Williams said this was a pretty fast-paced job, “We wanted to get it done before the high summer demand hit, and Wilhelm did that.” The new plant went online on April 7 and can treat up to six million gallons of drinking water per day.
Derek Carlson, Wilhelm Construction project manager, said that while the pace of the job was challenging, he enjoyed working with state-of-the-art construction techniques for this project.
Wilhelm used a post-tensioning method to build the concrete finished water and backwash storage tanks for the plant, an innovative technique that recently earned the project an award from the American Concrete Institute. Post-tensioning systems uses steel cables that run through the concrete in pairs. These cables are then pulled to create tension on the slabs, which keeps the concrete from cracking. With this technique, thinner slabs can do the same job as those built with traditional methods, resulting in lower concrete costs to build and fewer repairs down the road.
Williams said there were some challenges in building the plant near a residential neighborhood. He said the work hours were limited, and it was important to keep noise levels and construction traffic to a minimum – nothing Wilhelm’s crew couldn’t handle. “It can also be a challenge to keep the streets clean. Wilhelm did a very nice job with that.”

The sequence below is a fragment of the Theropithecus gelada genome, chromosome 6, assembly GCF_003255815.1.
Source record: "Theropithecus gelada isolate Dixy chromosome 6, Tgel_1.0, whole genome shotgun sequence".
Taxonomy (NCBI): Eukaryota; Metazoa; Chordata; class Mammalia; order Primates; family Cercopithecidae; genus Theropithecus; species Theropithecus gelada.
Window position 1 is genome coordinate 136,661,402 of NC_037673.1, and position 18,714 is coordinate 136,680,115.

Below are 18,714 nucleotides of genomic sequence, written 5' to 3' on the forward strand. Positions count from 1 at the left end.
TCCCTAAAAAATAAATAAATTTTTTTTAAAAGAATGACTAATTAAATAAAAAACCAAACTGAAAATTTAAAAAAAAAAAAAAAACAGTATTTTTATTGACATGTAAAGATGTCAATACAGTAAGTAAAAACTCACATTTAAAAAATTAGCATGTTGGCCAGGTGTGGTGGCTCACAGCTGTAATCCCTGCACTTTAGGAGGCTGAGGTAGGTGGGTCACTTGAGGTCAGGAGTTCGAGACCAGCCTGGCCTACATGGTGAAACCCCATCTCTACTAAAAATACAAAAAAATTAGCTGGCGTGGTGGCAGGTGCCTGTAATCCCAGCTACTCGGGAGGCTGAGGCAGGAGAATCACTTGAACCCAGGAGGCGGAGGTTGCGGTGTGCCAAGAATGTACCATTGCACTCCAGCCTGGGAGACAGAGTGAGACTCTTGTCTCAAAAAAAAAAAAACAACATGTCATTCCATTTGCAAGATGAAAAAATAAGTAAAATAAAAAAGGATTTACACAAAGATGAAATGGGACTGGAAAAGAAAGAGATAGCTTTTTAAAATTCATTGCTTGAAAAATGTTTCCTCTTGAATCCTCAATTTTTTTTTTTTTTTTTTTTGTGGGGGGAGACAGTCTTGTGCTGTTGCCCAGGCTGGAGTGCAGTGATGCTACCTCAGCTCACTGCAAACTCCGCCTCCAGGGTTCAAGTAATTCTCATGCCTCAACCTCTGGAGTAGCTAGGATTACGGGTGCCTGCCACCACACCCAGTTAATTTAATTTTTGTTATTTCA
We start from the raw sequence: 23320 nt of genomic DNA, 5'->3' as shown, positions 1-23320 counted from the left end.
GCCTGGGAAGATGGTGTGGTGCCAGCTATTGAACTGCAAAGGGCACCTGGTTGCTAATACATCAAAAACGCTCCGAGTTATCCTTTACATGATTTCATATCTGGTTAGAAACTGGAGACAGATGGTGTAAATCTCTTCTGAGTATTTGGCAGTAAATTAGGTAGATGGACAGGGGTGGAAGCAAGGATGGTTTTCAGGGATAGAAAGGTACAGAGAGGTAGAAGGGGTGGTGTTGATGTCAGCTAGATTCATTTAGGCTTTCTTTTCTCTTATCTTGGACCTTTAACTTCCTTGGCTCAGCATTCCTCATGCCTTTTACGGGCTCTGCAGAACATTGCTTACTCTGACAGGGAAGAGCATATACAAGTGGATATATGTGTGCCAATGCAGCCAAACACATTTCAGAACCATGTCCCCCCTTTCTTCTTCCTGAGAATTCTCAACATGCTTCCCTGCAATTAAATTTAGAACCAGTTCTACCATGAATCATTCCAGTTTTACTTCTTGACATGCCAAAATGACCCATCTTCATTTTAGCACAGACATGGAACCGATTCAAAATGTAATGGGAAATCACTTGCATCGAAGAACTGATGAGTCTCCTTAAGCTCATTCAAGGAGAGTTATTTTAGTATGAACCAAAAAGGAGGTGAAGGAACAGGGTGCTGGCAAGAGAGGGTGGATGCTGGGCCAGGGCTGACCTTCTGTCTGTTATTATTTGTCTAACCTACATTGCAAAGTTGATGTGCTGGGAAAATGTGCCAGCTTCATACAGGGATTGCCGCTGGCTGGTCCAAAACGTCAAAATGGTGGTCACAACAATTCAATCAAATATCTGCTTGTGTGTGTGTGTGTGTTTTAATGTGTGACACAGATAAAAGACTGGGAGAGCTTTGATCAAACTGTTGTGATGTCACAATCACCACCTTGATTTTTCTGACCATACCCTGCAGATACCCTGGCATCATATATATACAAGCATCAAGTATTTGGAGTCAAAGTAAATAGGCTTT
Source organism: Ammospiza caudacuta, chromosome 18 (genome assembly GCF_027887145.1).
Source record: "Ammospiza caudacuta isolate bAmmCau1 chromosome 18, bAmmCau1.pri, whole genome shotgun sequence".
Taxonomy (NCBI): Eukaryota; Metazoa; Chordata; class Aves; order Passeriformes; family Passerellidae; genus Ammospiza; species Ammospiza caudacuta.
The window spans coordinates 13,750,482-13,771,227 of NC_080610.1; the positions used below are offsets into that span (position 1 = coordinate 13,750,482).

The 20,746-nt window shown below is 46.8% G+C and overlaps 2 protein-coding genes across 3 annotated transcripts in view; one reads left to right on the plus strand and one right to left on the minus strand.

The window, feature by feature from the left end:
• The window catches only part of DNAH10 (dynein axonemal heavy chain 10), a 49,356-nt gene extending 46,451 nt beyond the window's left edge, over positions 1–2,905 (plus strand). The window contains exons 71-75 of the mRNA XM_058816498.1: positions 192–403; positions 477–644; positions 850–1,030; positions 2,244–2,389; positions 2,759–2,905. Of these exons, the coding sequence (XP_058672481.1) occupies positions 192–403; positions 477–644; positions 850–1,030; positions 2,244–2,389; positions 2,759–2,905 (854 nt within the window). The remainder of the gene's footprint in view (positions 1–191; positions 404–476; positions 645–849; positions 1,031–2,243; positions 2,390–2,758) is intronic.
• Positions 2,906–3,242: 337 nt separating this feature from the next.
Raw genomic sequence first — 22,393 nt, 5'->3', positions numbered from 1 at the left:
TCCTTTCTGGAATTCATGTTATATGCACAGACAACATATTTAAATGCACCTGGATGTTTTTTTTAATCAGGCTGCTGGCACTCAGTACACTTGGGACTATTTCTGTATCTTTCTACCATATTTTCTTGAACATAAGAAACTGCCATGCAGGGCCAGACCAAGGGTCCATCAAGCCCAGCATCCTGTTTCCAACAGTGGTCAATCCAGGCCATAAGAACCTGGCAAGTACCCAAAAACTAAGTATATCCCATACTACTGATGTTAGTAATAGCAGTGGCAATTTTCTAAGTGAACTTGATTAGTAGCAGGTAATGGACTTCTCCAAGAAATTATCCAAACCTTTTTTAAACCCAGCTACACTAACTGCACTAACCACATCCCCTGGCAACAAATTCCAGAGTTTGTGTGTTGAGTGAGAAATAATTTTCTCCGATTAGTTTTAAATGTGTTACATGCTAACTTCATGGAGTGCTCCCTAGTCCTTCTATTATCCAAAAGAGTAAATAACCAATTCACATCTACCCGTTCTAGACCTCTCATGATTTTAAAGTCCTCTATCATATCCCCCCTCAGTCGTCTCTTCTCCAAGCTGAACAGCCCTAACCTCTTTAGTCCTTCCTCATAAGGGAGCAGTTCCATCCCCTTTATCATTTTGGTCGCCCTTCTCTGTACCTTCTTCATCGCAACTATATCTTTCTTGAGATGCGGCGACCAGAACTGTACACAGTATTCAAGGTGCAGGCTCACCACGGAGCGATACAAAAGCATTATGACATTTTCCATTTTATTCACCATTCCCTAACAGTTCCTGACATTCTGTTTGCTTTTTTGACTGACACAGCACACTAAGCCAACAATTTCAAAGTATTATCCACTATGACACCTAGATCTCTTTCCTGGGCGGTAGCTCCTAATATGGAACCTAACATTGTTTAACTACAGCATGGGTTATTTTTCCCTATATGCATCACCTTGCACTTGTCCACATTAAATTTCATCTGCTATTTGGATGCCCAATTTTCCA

With the project now complete, Citizens invited the neighborhood to tour the new facility and learn more about its operation.
Williams said he considers the project a success and was pleased with how Wilhelm handled the job. “Wilhelm communicated well with its sub-contractors, Citizens Energy Group and the design engineer resulting in a successful project. There are other construction companies with some of the same qualities that they have, but there aren’t a lot of them out there. Wilhelm is part an elite group of companies.”posted in
F.A. Wilhelm will soon complete an integral lift station installation for Citizens Energy Group (Citizens).
For this project, Wilhelm installed a new wet-well at an existing lift station, used the existing wet-well to create a diversion structure, and removed the old dry well.
Adding to the complexity of the project, the existing wet-well had to remain active while Wilhelm crews excavated 27 feet into the ground in the adjacent area. Due to the size and location of the site, special care was taken to ensure a safe and successful project.